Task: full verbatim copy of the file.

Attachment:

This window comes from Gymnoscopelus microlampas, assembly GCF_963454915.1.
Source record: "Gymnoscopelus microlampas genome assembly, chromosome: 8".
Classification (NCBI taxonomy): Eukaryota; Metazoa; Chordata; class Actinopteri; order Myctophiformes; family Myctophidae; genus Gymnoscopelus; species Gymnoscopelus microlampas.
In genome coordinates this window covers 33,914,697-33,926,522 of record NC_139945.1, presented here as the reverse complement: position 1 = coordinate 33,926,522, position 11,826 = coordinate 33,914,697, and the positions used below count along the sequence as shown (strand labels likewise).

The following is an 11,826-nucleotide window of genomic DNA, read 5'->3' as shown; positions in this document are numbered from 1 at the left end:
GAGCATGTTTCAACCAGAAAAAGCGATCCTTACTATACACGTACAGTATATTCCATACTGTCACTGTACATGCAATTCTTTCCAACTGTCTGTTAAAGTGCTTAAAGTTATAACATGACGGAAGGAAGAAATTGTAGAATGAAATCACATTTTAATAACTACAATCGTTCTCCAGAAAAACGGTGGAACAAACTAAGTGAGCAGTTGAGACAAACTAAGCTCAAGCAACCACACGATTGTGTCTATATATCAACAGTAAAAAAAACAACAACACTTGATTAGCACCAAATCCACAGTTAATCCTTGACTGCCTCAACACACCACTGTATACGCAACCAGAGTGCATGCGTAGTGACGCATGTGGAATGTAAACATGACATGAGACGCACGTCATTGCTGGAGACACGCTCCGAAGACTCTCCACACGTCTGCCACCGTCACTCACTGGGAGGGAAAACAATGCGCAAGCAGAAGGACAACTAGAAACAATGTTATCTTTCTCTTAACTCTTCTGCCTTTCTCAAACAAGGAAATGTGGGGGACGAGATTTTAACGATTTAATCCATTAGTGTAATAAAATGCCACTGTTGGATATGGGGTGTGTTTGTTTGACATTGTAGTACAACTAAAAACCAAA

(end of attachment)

This window comes from Gymnoscopelus microlampas, assembly GCF_963454915.1.
Source record: "Gymnoscopelus microlampas genome assembly, chromosome: 8".
Classification (NCBI taxonomy): Eukaryota; Metazoa; Chordata; class Actinopteri; order Myctophiformes; family Myctophidae; genus Gymnoscopelus; species Gymnoscopelus microlampas.
In genome coordinates this window covers 33,914,697-33,926,522 of record NC_139945.1, presented here as the reverse complement: position 1 = coordinate 33,926,522, position 11,826 = coordinate 33,914,697, and the positions used below count along the sequence as shown (strand labels likewise).

The following is an 11,826-nucleotide window of genomic DNA, read 5'->3' as shown; positions in this document are numbered from 1 at the left end:
GAGCATGTTTCAACCAGAAAAAGCGATCCTTACTATACACGTACAGTATATTCCATACTGTCACTGTACATGCAATTCTTTCCAACTGTCTGTTAAAGTGCTTAAAGTTATAACATGACGGAAGGAAGAAATTGTAGAATGAAATCACATTTTAATAACTACAATCGTTCTCCAGAAAAACGGTGGAACAAACTAAGTGAGCAGTTGAGACAAACTAAGCTCAAGCAACCACACGATTGTGTCTATATATCAACAGTAAAAAAAACAACAACACTTGATTAGCACCAAATCCACAGTTAATCCTTGACTGCCTCAACACACCACTGTATACGCAACCAGAGTGCATGCGTAGTGACGCATGTGGAATGTAAACATGACATGAGACGCACGTCATTGCTGGAGACACGCTCCGAAGACTCTCCACACGTCTGCCACCGTCACTCACTGGGAGGGAAAACAATGCGCAAGCAGAAGGACAACTAGAAACAATGTTATCTTTCTCTTAACTCTTCTGCCTTTCTCAAACAAGGAAATGTGGGGGACGAGATTTTAACGATTTAATCCATTAGTGTAATAAAATGCCACTGTTGGATATGGGGTGTGTTTGTTTGACATTGTAGTACAACTAAAAACCAAA